Arizona gubernatorial candidate Kari Lake wrote she will soon be taking her election lawsuit to the state’s Supreme Court after an appeals court rejected her bid earlier this month to toss the Nov. 8 midterm results.
In a Twitter update on Sunday, Lake confirmed she will be taking her case to the Supreme Court this week. It came about two weeks after the Arizona Court of Appeals rejected her election suit, which alleged that vote-tabulating issues, delays, and long lines in Maricopa County on Election Day disproportionately impacted her chances of winning.
“We will be filing our case with the AZ Supreme Court by this Tuesday (2/28) and we will be asking for an expedited review,” the GOP candidate wrote. “As soon as the filings are available I will share them with you. Please pray for justice.” Lake then posted a link to her “Save Arizona Fund.”
Previously, Lake attempted to transfer her election lawsuit to the state’s highest court, which rejected her bid. The Supreme Court said earlier this month that it would not take up the case if the Court of Appeals was already hearing it.
In December, Lake filed a lawsuit asking the court to either re-do the election in Maricopa or declare her the winner after the results showed that she trailed former Secretary of State and now-Gov. Katie Hobbs by about 17,000 votes. Hobbs, a Democrat, was sworn-in as governor in early January.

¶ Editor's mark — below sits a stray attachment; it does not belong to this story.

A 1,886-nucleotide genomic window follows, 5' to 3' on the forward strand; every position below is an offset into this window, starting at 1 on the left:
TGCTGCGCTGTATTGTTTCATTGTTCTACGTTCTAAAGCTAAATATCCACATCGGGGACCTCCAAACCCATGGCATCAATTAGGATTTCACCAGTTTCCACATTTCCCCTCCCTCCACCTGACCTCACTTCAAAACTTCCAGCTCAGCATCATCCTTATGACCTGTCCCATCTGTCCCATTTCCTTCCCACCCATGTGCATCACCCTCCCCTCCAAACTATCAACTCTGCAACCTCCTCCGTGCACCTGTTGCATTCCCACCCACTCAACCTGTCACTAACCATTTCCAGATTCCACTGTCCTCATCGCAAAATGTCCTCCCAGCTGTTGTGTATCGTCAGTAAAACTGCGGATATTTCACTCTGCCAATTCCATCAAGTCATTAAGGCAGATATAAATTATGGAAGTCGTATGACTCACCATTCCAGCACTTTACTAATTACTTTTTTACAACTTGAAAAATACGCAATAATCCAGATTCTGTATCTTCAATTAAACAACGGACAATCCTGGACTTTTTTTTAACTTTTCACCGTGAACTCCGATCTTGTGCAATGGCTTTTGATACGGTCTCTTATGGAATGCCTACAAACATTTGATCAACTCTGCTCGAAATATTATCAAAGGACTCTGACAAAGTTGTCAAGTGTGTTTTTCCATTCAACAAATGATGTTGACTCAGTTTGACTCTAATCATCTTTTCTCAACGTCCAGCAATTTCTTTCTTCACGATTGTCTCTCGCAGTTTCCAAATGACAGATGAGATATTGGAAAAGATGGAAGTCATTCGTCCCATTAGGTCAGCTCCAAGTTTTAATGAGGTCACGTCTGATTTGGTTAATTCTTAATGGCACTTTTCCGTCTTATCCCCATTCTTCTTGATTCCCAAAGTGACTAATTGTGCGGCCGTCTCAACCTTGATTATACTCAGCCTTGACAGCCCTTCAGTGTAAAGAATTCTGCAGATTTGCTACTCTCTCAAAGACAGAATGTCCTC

A Maricopa County judge, Peter Thompson, later rejected her case after a two-day trial in late December. The judge ruled that not enough evidence was presented to overturn the Nov. 8 election results in favor of Lake, prompting the Republican to take her case to the state’s appeals court.
Lawyers for Lake argued in their appeal that Thompson had “erred by requiring she provide proof that her allegations of official misconduct affected” the election results, including that they intended to deny her victory.
They also pointed to statements made by top Maricopa County officials on Election Day confirming there were vote-tabulating errors. Later, those officials said the issues were corrected and claimed that no voters were disenfranchised, although videos posted by Lake on Twitter that featured Maricopa voters complaining about delays suggest otherwise.
Her lawyers said that defective printers produced ballots that were too light to be read by the on-site tabulators at dozens of polling places. Lines backed up in some areas amid the confusion.
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